EMILY film review — an impassioned biopic of Wuthering Heights author Emily Brontë
In the film EMILY, Emma Mackey brings Emily Brontë to vivid life in writer/director Frances O’Connor’s thrilling blend of fact and fiction.
Emily Brontë is something of a mystery. When she tragically died at age 30 of tuberculosis, she left behind few preserved letters, and no diary to reveal her private thoughts and feelings. Her sister Charlotte, to whom Emily was “dear to me as life,” described Emily as an unsophisticated loner. “My sister’s disposition was not naturally gregarious,” Charlotte wrote. “Except to go to church or take a walk on the hills, she rarely crossed the threshold of home.” And yet, within this “unsophisticated” young woman, Charlotte exclaimed, “lay a secret power and fire that might have informed the brain and kindled the veins of a hero.”
That secret power gave us Wuthering Heights (1847), a tale of cruelty, revenge, and obsession, which many consider to be one of the greatest novels ever written in the English language. It’s less well known that Emily Brontë also wrote some 200 stunningly beautiful poems, which range from rapturous and uplifting to fierce and bleakly despairing.
Many of Emily’s most famous poems, such as No Coward Soul is Mine and Remembrance, are magnificent yet sad laments about death or lost love. My personal favorite is A Little While, A Little While, in which Emily rejoices in a short respite from the daily grind of work to revel in the beauty of the moors and her love for hearth and home. Here’s one lovely stanza, which proves Emily wasn’t all gloom and doom:
The mute bird sitting on the stone,
The dank moss dripping from the wall,
The thorn-trees gaunt, the walks o’er grown,
I love them, how I love them all!
I enjoyed Frances O’Connor as a revisionist Fanny Price in the 1999 adaptation of Jane Austen’s Mansfield Park. In EMILY, O’Connor’s directing debut, she plays similarly loose and free with the source material, taking what little we know of Emily Brontë’s life and disposition and conjecturing what might have inspired her to write such breathtaking and original works.
The villagers in Haworth called Emily “the strange one,” and this film shows us why. The mega-talented Emma Mackey, who won the EE Rising Star Award at this year’s Film BAFTAs for her turn in the biopic, plays Emily as a woman of many conflicting temperaments: anxious, exuberant, withdrawn, vehement, awkward, stubborn, unable to deal with strangers or look anyone in the eye, and passionate.
The movie was filmed in real-life Brontë haunts in Yorkshire including Bradford, Haworth, the Brontë Parsonage, and the expansive moors where Emily loved to wander. I spent many memorable days touring these same locations while researching my novel The Secret Diaries of Charlotte Brontë, and it was fun to recognize the very rooms the Brontës inhabited and the furniture they used—such as the black horsehair-stuffed sofa upon which Emily is said to have expired. The costumes are picture perfect and period appropriate. Unlike other recent historical dramas such as Bridgerton, which eschew headwear, we get bonnets!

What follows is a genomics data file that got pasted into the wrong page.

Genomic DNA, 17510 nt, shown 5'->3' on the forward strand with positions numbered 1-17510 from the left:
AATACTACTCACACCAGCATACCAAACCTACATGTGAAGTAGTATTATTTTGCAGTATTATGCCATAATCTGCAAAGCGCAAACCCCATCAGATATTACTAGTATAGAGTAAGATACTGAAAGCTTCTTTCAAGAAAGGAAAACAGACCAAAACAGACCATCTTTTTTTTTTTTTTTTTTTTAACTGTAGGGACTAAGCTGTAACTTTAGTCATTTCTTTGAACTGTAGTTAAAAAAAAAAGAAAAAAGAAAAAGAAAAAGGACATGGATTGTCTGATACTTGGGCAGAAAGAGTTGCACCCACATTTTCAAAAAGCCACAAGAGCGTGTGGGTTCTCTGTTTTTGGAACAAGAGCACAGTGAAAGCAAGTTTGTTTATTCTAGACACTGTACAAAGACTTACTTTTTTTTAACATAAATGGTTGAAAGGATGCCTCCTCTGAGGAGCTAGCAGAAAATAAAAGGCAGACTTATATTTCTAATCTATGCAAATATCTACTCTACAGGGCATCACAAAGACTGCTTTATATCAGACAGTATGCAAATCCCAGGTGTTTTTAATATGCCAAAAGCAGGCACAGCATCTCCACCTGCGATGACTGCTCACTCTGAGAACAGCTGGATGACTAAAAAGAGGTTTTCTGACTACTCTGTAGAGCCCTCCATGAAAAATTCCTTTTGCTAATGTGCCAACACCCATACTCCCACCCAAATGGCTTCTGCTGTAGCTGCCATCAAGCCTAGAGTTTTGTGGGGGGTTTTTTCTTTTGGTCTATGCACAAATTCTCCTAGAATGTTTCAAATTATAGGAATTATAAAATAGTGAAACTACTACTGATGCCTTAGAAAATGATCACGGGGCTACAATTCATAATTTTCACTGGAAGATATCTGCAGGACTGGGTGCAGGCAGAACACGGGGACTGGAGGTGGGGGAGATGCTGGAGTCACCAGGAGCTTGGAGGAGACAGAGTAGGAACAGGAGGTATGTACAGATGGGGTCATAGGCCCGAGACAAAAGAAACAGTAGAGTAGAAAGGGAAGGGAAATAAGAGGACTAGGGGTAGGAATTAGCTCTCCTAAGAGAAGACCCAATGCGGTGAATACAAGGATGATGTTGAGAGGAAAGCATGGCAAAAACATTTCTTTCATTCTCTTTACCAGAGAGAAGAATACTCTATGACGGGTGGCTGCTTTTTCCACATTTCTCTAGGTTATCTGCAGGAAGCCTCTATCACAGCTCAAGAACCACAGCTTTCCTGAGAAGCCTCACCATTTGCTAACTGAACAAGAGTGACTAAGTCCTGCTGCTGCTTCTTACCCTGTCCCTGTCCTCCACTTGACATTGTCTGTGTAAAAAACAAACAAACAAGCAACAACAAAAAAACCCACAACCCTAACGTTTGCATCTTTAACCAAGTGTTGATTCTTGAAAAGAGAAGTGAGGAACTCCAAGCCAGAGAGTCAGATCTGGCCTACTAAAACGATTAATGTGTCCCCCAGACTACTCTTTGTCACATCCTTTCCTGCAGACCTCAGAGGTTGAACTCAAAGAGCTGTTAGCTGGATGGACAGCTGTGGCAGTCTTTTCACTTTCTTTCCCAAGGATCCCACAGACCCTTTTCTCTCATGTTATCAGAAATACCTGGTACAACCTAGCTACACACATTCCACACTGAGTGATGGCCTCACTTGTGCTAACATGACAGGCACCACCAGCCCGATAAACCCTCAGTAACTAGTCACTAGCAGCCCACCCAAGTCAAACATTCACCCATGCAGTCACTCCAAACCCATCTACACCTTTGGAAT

The camera work by cinematographer Nanu Sega sets a terrific mood, alternating between light and dark, sunshine and pouring rain, at times dashing across a field as if flying, at other times going quiet and still, highlighting the excitement and urgency of a moment.
Don’t expect historical accuracy in this story—and in some instances, such as Emily’s romance, why should we? In my Brontë novel, I based Charlotte’s real-life stormy relationship with the curate Arthur Bell Nicholls on all that we know, and I was obliged to blissfully conjure the rest. In my bestselling novel The Lost Memoirs of Jane Austen, Jane Austen has a passionate romance with a man I believe she would have loved, and who very well might have inspired her return to writing.
Similarly, in O’Connor’s desire to understand how an unmarried recluse could have given us the fiery Catherine Earnshaw and Heathcliff, she imagines a passionate love story for Emily with the curate William Weightman (Oliver Jackson-Cohen in an excellent portrayal). Weightman, who really did work as Patrick Brontë’s (Adrian Dunbar) curate for a few years, is handsome, serious, and deeply thoughtful. His first sermon—so different from Mr. Brontë’s fire-and-brimstone—is a gentle rhapsody about rain. All three Brontë sisters can’t help but be captivated. And he sends them Valentines! (That really happened.)